One word comes to mind when attempting to describe the NHL post-season thus far: unbelievable.
Whether it is historic comebacks, Cinderella runs, or baffling decisions, the quest for hockey's Holy Grail has had no shortage of story lines in the early going. But which is the biggest?
On Friday night, the Philadelphia Flyers went where only the 1942 Toronto Maple Leafs and 1975 New York Islanders have gone before, as they rallied from a 3-0 series deficit to eliminate the Boston Bruins in a seventh game. It is a feat made all the more remarkable by the fact that Philly was forced to dig itself out of a three-goal hole on the road in the deciding game.
In case there was a need to increase the drama, the Flyers were able to accomplish the deed after losing top sniper Jeff Carter, heart and soul grinder Ian Laperriere and starting goaltender Brian Boucher in the process.
While the Flyers/Bruins series had enough twists and turns to satisfy a reader of an Agatha Christie novel, it might not even be the most fascinating tale of hockey's second season.
La Belle Province has seen no shortage of epic tales during the past century; however the story the current Montreal Canadiens team is writing is nothing short of a fairy tale.
The Habs snuck into the final playoff position in the Eastern Conference on the final day of the season thanks to a “loser point” gained in an overtime defeat at the hands of the team's arch rival, the Toronto Maple Leafs. Few gave Les Glorieux a chance in their opening round encounter with the powerhouse Washington Capitals. A team that finished 33 points ahead of them in the Eastern Conference standings. A team that featured the most potent offensive punch in the NHL. A team loaded with stars that had captured the first ever Presidents' trophy in franchise history.
The Canadiens were supposed to be a speed bump along the way for the Caps Stanley Cup run, but as with some of the best stories, this one had a surprise ending.
The underdog Habs were able to eliminate Alex Ovechkin and company in seven games and advance to the second round. While that story by itself would be noteworthy, what made it even more special is what the Canadiens did for a sequel.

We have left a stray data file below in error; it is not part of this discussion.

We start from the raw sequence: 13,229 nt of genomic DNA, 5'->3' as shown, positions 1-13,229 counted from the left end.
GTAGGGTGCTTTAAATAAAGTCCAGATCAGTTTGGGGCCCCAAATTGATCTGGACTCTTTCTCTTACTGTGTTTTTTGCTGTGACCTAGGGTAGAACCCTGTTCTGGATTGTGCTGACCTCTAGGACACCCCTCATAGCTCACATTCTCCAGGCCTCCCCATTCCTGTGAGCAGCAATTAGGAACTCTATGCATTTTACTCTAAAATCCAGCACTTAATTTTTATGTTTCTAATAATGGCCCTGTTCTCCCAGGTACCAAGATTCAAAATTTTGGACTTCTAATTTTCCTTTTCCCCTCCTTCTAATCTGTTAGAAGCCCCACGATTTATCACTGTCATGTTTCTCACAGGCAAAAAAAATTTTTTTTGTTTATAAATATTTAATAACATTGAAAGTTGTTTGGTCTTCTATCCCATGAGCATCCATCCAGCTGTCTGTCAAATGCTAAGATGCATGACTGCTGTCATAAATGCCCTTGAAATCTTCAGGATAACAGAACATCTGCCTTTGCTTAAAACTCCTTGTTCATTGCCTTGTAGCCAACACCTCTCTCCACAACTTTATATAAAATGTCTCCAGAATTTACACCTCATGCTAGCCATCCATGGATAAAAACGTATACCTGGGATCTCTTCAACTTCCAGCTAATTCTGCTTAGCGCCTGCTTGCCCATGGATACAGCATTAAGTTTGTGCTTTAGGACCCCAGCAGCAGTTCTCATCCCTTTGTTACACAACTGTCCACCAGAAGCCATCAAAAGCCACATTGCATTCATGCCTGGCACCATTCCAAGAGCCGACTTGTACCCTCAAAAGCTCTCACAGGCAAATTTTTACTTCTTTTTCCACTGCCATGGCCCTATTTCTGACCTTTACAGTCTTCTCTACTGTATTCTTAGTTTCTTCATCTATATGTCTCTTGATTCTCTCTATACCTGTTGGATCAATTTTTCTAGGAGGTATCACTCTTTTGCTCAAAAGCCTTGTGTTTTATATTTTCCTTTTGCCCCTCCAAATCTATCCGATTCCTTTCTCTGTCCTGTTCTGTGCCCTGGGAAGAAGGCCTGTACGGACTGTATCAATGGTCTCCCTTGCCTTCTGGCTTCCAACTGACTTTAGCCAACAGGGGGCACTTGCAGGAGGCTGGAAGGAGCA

Montreal was rewarded for their dispatching of the Caps with a second round date with the reigning Stanley Cup champions, a team captained by Canadian Olympic hero Sidney Crosby. Few would have held it against the Habs if they gracefully and quickly bowed out; however instead of lying down, Montreal rolled on. They knocked off the Pens in seven games, holding Crosby to a solitary goal in the process. Netminder Jaroslav Halak established himself as the latest in a line of goaltending heroes in Montreal, and the Canadiens advanced to their first Conference Final since winning the Cup in 1993.
While everyone loves an underdog gone good tale, the story of a contender finally making good on its potential is a page-turner as well.
Since the lockout, the San Jose Sharks have averaged a stunning 109 points per season, a mark only surpassed by the Detroit Red Wings during that span. In addition, the Sharks have captured one Presidents' Trophy and a pair of Pacific Division titles along the way. Despite all their regular season accolades, these Sharks have turned into guppies once the puck dropped on the post-season as they were eliminated in the first or second round every year. All that changed this spring as San Jose finally resembles the predators that adorn the crest on the front of their sweaters.
With a first round defeat of the Colorado Avalanche and a second round dispatching of the Wings, the Sharks appear to have shaken their long-standing reputation as playoff chokers. After a slow start to the playoffs, Joe Thornton and Patrick Marleau came alive during the Western Conference semifinals to power the team offensively and obliterate the notion that they were not able to perform when the stakes were at their highest.
Not all playoff storylines are necessarily positive. In fact some are down right baffling. One such case may well be the officiating thus far.
While individual fan bases love to claim biases against their favourite teams, these cries can generally be attributed to passionate yet misguided supporters feeling that their clubs are getting jobbed. What cannot be swept aside, however, is the seemingly ridiculous amount of ‘too many men on the ice' penalties that have been handed out in the post-season.
While the NHL on TSN panel have turned it into a running joke, you can bet Boston Bruins' head coach Claude Julien found nothing funny about his team's infraction late in the third period of their Game 7 loss to the Flyers. It was the 33rd time that such a call has been made since the playoffs began. To put that in perspective there were that many called in the past two post-seasons combined (16 in 2008 and 17 in 2009.)
With so many divergent tales being told thus far, it's hard to narrow it down to a solitary topic. That's where you the reader come in. Our question for you in the latest edition of Netcrashing is this: “What is the biggest story in the NHL playoffs so far?”
Let your opinion be known in our ‘Your Calls' feature below.